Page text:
The Role of Traditional Medicine in the Etiology and Management of Chronic Kidney Disease in Moshi, Tanzania

Joseph Lunyera
Publication year: 

Background: Traditional medicine use is increasingly recognized as a common and important component of healthcare globally. Our study aim was therefore to identify the commonly used traditional medicines in Moshi, Tanzania, the factors influencing their use and associations between traditional medicine use & prevalence of chronic diseases.

Methods: We performed a secondary data analysis of a mixed methods study in Moshi, comprising 42 extended interviews and 5 focus group discussions with key informants, and cross-sectional household survey using interviewer-administered questionnaires and field-based diagnostic tests for CKD, diabetes, hypertension and HIV.

Results: We identified 168 traditional medicines, of which 15 (8.9%) and 5 (3%) were used to treat chronic diseases and CKD, respectively. Participants reported seeking healthcare advice from medical doctors (97%), family members (52%), pharmacists (24%) and friends or neighbors (14%). In a fully adjusted model, CKD patients were more likely than the non-CKD population to report a history of traditional medicine use (AOR=1.99; p=0.04), and family tradition (OR=1.97), difficulty finding a medical doctor (OR=2.07) and fewer side effects with traditional medicines (OR=2.07) as their reasons for preferring traditional medicines to hospital medicines.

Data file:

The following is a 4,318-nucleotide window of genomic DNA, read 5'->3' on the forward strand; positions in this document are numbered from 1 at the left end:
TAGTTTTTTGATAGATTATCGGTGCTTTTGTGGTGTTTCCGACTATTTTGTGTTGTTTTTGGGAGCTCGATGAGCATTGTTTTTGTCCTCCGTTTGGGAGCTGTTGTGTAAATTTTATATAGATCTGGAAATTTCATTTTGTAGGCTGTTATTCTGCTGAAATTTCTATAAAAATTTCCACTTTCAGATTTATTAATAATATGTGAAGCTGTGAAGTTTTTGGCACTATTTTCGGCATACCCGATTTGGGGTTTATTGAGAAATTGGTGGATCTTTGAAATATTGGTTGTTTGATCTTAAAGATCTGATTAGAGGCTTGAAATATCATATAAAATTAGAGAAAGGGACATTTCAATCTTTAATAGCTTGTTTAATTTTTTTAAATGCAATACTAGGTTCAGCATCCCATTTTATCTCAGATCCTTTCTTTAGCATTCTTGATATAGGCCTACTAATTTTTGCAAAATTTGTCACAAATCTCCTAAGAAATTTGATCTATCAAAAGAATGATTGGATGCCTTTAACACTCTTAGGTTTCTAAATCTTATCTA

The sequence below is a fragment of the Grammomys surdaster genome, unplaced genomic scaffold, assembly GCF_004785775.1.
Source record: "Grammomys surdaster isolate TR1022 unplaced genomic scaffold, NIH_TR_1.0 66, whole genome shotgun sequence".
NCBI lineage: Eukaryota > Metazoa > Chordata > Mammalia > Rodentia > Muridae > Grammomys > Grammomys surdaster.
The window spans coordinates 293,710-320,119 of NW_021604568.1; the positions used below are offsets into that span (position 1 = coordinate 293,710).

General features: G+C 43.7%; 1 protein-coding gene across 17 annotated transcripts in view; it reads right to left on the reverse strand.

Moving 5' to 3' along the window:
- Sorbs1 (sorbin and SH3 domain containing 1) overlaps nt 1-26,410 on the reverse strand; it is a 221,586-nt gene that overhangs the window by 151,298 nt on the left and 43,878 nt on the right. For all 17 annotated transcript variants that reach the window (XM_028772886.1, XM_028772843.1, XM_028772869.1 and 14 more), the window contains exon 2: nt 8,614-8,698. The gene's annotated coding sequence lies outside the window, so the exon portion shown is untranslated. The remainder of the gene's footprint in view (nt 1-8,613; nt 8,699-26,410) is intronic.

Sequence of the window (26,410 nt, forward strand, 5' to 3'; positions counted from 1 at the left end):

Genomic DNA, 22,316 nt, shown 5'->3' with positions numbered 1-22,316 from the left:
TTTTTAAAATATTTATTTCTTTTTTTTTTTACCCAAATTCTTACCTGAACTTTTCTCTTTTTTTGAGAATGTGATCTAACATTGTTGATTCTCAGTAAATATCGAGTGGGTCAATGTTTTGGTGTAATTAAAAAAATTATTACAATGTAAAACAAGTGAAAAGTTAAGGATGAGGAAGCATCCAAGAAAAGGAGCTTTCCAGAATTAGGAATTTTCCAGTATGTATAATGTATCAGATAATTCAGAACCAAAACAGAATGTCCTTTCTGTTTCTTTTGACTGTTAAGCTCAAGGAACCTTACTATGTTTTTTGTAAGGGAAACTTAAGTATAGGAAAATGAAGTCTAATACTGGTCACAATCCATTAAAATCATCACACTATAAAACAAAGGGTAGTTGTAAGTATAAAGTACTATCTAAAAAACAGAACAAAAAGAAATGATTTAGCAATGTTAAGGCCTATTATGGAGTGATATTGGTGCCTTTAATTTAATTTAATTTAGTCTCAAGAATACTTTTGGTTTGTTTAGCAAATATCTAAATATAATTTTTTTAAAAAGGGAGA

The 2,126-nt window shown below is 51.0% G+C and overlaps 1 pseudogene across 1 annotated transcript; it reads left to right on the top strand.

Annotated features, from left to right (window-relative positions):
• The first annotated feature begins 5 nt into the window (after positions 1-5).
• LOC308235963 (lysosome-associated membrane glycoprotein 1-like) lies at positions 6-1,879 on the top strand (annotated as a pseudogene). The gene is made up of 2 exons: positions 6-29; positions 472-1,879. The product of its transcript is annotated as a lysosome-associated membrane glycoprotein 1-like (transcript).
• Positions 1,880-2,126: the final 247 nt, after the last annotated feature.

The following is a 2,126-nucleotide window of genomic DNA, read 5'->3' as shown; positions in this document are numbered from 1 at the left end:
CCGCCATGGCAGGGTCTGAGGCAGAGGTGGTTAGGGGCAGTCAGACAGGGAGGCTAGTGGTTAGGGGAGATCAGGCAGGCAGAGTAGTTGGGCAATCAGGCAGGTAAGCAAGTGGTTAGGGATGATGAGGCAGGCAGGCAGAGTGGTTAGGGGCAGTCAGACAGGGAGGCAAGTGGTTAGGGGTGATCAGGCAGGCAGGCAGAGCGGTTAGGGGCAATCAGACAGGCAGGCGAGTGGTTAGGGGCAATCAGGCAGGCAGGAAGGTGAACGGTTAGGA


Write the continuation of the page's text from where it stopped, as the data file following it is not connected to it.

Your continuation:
Conclusions: Traditional medicine use is high in Moshi, and more so among the CKD population. A history of traditional medicine use is associated with the prevalence of CKD in Moshi. Most of these traditional medicines have biologically active substances that could potentially be developed into therapeutic and prophylactic therapies for CKD, and CKD-associated comorbidities.